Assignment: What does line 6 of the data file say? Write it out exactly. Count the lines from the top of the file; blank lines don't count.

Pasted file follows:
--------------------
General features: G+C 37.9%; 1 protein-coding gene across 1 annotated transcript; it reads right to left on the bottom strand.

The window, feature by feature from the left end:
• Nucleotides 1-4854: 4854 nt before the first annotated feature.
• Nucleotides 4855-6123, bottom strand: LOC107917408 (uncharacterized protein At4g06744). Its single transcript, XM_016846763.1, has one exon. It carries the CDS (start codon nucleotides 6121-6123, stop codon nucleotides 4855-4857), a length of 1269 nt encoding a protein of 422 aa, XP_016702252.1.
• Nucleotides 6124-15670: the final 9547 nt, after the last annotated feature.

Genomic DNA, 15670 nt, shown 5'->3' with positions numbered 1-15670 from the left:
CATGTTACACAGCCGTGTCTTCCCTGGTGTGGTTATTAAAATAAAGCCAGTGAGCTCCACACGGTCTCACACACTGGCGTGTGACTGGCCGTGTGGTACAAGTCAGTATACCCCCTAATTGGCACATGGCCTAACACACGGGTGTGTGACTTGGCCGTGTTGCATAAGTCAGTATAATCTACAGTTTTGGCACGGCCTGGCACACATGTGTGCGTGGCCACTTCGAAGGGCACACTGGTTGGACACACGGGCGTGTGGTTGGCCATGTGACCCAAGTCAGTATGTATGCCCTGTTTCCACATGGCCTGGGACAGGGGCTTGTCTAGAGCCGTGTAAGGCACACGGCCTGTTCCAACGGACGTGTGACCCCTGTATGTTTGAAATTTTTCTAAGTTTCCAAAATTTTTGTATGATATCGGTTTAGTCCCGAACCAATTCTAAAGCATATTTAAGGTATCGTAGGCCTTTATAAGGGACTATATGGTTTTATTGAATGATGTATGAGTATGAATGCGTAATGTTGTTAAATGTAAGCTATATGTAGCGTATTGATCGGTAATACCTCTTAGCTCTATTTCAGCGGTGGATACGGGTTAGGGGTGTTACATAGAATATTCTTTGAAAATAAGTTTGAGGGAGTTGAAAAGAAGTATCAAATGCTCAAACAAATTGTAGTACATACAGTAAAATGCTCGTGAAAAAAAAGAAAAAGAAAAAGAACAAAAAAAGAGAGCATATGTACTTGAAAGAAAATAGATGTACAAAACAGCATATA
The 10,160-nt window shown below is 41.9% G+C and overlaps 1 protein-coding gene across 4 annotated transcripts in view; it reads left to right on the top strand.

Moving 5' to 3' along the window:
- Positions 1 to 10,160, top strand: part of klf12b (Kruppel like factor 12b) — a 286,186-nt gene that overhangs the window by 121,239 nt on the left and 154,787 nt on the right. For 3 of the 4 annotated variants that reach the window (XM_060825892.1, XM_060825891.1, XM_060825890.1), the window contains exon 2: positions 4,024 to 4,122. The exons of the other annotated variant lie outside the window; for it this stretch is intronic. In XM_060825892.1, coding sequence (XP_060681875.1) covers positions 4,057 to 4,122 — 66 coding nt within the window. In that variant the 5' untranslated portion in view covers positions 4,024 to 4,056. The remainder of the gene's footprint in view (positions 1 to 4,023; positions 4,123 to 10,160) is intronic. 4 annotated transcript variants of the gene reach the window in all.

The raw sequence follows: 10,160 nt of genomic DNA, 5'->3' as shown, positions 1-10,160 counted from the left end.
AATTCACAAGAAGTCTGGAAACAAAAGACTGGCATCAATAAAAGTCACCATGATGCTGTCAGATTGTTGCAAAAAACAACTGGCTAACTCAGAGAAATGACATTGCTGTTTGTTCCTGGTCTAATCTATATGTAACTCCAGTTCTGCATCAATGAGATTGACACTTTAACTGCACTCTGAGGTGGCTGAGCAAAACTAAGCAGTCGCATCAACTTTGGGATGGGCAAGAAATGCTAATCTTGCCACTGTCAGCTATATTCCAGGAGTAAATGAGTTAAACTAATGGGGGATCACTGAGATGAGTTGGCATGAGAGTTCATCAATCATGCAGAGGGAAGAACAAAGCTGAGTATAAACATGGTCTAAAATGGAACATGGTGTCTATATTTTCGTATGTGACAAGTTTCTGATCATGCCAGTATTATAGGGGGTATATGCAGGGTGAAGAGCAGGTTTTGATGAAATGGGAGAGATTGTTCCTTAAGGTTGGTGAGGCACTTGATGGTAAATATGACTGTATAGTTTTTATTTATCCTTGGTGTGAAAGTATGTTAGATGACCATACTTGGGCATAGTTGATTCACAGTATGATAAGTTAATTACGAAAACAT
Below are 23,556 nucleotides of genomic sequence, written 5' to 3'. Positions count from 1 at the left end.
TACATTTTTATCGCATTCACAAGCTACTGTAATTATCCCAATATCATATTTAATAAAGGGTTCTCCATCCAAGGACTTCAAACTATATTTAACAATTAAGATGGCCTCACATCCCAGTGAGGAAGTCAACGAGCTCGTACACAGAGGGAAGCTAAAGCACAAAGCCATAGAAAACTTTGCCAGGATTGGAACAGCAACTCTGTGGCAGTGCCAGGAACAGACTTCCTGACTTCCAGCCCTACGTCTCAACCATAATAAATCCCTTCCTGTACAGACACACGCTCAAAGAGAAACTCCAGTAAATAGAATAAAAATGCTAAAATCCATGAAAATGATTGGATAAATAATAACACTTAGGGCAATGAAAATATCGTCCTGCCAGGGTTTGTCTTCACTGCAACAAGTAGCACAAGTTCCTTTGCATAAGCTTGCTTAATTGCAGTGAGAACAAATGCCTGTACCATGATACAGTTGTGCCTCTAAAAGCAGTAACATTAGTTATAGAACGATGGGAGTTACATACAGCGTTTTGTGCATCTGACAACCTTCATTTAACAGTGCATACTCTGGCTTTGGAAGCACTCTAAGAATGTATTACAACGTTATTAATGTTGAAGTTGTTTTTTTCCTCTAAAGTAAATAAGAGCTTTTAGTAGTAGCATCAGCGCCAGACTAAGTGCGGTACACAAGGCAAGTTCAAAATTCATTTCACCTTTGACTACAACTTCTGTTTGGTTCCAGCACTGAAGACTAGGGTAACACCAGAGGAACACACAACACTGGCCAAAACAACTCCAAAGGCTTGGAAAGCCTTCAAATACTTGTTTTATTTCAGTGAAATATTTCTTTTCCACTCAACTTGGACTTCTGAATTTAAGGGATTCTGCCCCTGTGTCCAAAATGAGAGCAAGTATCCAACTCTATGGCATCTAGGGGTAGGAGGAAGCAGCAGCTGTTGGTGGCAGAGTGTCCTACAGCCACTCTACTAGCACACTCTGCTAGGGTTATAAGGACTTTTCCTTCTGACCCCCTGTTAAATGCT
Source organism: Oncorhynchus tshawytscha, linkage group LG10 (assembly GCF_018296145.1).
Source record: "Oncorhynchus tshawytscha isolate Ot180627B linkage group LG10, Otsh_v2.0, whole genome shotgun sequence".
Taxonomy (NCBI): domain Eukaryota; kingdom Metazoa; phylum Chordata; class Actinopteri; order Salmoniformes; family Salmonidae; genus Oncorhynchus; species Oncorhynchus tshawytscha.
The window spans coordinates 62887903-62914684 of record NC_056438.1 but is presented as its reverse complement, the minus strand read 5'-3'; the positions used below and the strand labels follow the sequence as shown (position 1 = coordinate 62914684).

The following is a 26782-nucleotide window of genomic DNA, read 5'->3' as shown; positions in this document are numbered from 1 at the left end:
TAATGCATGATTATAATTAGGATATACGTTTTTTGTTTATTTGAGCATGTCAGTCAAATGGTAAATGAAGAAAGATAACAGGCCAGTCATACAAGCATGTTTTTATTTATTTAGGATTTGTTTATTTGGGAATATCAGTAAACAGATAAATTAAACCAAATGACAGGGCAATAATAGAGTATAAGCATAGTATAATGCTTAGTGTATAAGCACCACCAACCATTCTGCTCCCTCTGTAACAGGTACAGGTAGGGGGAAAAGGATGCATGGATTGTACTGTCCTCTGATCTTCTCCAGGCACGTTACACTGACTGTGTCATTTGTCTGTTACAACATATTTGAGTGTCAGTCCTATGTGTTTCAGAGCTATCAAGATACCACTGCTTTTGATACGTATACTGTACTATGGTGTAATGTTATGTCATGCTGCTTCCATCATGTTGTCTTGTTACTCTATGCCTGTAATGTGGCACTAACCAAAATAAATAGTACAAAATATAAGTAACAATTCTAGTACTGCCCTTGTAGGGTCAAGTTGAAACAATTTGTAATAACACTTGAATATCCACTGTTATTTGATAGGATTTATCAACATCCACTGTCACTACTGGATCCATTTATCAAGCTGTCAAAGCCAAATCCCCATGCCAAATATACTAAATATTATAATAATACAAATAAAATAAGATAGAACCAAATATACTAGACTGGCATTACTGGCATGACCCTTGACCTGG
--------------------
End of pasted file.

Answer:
Genomic DNA, 15670 nt, shown 5'->3' with positions numbered 1-15670 from the left: